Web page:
Questioning your financial advisor
A few questions you should be asking.
If you are just now beginning to think about starting an investment plan or are a seasoned investor have you thought about what questions to ask the person selling you those investments? As a seasoned investor did you ask questions or did you trust the person across the table from you because of the company name on the door? Maybe you’ve never asked your investment advisor questions because you didn’t know what questions to ask. The United States Securities and Exchange Commission (SEC) is a great place to start. There are many questions the SEC recommends asking in their publication titled “Ask Questions” here are a few of them:
- Are you registered with our state securities regulator? Usually we assume since they are in the position they are in they must be registered but this leads into a follow up question. Have you ever been disciplined by the SEC, state regulator, or other organization. You can then check yourself at Broker Check by Finra.
- How long has your firm been in business? How many arbitration awards have been filed against your firm? Once again there is a place to check out the firm you are speaking with.
- What training and experience do you have? How long have you been in business? What other firms have you been registered with? What is the status of those firms today? Asking these questions will give you an understanding of how long the advisor has been in the investment game. You have to decide on whether or not you would want to invest with someone who is fairly new to the business.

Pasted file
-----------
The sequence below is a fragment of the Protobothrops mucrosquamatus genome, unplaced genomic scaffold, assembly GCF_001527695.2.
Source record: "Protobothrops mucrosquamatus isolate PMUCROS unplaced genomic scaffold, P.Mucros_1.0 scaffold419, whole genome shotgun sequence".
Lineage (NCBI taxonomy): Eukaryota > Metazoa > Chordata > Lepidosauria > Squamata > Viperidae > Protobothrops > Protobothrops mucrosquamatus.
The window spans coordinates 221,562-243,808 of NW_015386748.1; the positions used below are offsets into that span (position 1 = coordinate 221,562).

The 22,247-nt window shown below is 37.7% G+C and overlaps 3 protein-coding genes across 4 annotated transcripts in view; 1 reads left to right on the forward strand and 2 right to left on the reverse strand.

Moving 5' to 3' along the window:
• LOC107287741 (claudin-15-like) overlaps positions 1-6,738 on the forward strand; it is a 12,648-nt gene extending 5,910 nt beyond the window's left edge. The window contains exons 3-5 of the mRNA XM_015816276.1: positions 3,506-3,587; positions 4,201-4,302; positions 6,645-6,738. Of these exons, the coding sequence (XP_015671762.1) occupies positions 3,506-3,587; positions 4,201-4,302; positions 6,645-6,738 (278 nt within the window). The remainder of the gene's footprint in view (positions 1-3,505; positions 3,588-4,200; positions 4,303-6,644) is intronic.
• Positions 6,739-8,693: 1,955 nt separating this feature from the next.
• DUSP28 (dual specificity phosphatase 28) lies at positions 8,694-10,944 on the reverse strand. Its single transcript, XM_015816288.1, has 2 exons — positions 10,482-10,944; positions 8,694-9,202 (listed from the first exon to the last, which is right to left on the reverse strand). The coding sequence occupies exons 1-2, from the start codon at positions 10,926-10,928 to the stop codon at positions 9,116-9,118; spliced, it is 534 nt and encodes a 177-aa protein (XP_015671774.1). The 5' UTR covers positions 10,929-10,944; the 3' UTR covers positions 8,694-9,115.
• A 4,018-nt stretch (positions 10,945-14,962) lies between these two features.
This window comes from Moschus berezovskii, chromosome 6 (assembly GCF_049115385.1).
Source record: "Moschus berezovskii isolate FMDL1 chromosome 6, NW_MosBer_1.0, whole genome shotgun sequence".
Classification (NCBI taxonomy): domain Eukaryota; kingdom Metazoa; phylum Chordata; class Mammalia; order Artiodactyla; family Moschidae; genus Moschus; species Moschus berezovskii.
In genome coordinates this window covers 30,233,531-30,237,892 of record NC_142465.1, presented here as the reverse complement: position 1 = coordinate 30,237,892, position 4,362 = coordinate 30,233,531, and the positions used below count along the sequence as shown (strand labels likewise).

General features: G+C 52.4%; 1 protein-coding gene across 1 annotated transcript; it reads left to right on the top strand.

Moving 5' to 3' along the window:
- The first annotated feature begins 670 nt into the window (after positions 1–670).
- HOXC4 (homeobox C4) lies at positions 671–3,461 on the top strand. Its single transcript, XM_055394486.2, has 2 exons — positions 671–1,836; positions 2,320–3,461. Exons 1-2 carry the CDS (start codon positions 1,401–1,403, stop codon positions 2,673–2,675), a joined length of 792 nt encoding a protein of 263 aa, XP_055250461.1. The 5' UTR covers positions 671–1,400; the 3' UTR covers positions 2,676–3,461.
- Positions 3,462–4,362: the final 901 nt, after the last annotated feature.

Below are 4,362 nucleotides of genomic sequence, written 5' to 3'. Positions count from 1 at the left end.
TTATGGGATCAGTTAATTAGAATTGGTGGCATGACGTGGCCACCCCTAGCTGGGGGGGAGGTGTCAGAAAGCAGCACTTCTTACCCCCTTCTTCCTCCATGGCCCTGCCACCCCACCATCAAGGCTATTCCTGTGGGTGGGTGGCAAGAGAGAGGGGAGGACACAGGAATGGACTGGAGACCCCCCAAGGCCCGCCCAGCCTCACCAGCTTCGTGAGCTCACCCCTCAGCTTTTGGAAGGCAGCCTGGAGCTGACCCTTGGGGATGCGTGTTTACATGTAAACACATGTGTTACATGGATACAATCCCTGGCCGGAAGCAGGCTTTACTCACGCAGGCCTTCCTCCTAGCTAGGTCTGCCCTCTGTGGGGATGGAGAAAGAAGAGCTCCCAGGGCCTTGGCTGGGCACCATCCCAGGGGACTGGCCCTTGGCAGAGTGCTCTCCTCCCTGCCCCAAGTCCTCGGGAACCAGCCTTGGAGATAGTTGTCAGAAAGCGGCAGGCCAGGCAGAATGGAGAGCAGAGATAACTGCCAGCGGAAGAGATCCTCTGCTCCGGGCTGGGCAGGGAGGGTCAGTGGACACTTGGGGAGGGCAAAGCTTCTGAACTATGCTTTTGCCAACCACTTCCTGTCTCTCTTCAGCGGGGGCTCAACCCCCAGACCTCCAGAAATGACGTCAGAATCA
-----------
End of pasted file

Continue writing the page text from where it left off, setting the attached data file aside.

- What is your investment philosophy? Asking this question will help you to determine if you investment goals line up with the advisors philosophy and if they don’t can you see yourself still working with them.
- How do you get paid? By Commission? Amount of assets you manage? Another method? Knowing how an advisor gets paid will help you determine if he has your investment goals in his best interest.
- Do you make more if I buy this investment rather than another? If you weren’t making extra money, would your recommendation be the same? Remember, advisors should be recommending investments based on you investment goals and risk tolerance. You have the right to say no to recommendations.
- Are you participating in a sales contest? Is this purchase in my best interest, or are you trying to win a prize? You may not believe this happens but it does. Some companies have been known to offer luxury trips based on sales in specific categories concerning investment types. Ask this question every time an investment recommendation is presented to you.
Make sure you are comfortable with the answers you have received regarding all of your questions. Remember, investing involves risk and the possibility of losing money, make sure your advisor fits with your risk tolerance and retirement goals. Investments aren’t the only passenger on your road to retirement, questions are too.
Michigan State University Extension offers financial management and home ownership education classes. For more information of classes in your area, go to either Michigan State University Extension events page or MI Money Health.
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